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The “Reasonably Confident” Fed and Its Four Omens

Forget the “patience” and “considerable time”. These two words no longer describe Fed’s attitude toward increasing the near zero interest rate. Last week, Yellen and her colleagues expressed their confidence that inflation is on the way back to their 2 percent target before liftoff. In her press conference on March 18th, Yellen stated the four targets that Fed will be carefully eyeing.

1. Fed would like to see a (much) stronger labor market performance. Since this February, the unemployment rate has been around 5.5 percent. This relatively low number encouraged FOMC to lower its estimate of longer-term unemployment to 5-5.2 percent. Yellen and others at Fed expect that this continuous decline in unemployment will eventually accelerate inflation. Considering this trend, I think this may be the first sign to be realized.

2. Related to the first topic, Fed is on looking out for growth in wage as a sign for inflation. The organization is hopeful that rising employment will cause wages need to break out of their slump. Although this sounds like an acceptable line of reasoning, I believe Fed may be a bit “too optimistic” about this particular sign. As the graph below depicts, average hourly earnings grew just 2 percent over the past year through February. Put it differently, there simply is no sufficient data to back up Fed’s optimism for the wage growth.

Screen Shot 2015-03-20 at 8.05.26 PM

3. Fed also stated that it would like to see core inflation (inflation without food and energy components) stabilize or rise. With the substantial drop in global oil price, inflation rate that includes market activities in energy sector may not serve as the best indicator for the price change. Thus, Fed will be looking closely at core inflation rate. However, the graph below shows that core inflation itself has been on a falling trend. Now, I do not remember who it was, but one of you posted something about core inflation last month or so. If you are the one who wrote the post I am talking about, could you summarize what it was in the comment below?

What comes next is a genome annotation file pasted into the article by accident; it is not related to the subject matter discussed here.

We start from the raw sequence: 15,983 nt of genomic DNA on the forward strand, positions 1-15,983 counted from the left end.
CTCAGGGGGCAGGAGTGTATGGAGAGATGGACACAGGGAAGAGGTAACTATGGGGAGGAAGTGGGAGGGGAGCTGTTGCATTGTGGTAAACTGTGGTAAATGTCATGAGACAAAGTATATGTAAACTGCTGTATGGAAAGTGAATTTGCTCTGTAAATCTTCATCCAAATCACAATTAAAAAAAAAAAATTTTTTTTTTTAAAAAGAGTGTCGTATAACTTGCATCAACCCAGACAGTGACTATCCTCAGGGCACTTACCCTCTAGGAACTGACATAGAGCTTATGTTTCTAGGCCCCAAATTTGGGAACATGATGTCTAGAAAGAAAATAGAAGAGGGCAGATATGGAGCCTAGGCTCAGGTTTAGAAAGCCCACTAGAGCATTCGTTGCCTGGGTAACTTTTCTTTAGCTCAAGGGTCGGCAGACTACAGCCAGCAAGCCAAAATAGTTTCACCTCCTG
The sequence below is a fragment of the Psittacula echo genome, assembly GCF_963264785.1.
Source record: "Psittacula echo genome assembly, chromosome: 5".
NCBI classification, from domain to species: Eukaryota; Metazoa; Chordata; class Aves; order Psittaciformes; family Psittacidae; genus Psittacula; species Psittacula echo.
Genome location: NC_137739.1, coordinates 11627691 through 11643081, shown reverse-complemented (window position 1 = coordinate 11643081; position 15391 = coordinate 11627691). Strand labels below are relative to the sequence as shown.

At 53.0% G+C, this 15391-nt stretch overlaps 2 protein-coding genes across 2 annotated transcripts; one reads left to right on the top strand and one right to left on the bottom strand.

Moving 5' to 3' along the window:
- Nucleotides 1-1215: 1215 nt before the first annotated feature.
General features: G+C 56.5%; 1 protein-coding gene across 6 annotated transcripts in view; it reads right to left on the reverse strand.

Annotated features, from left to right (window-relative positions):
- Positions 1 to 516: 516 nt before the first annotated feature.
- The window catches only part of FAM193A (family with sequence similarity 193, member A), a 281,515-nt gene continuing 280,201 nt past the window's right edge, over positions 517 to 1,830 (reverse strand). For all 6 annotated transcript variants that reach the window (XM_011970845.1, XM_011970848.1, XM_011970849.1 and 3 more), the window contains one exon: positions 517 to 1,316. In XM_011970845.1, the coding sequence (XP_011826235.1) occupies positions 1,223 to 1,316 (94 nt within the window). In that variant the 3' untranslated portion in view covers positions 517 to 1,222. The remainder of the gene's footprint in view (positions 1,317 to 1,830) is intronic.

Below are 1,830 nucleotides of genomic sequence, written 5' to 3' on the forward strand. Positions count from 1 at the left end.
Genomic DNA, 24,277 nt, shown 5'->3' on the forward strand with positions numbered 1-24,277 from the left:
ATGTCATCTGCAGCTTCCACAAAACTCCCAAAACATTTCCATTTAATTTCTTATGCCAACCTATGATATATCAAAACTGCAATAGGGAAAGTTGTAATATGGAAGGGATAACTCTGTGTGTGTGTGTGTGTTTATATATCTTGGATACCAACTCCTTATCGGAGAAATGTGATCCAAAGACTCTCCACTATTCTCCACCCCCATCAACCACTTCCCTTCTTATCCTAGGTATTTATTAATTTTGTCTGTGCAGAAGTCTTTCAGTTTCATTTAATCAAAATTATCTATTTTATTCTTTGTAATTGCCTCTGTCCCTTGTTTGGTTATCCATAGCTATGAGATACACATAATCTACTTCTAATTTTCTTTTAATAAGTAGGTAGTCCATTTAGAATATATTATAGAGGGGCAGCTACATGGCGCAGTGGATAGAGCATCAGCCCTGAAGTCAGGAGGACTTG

Screen Shot 2015-03-20 at 8.29.52 PM

4. Lastly, Fed expects to see inflation itself to rise a bit.The best case scenario would be the move back to 2 percent. Given the unlikeness to observe sign #2 and #3 mentioned above, I am not so sure about the possibility of this case either.


One Comment

  1. Note that you can go to FRED to get these graphs. If you use the link available for each of there series, you can potentially have a graph that will automatically update.

    So while it removed the word “patience” the Fed is in fact not pointing to data suggesting that we don’t need patience. [Do I have my double- and triple-negatives straight?] The one proviso is that the Fed may want to raise rates prospectively. The Bank of Japan did that, too, some 10 years or so back: “things are stabilized, we don’t want to wait too long” was their reasoning. The result however was that this early BOJ frost killed the green shoots, and the economy went into reverse.

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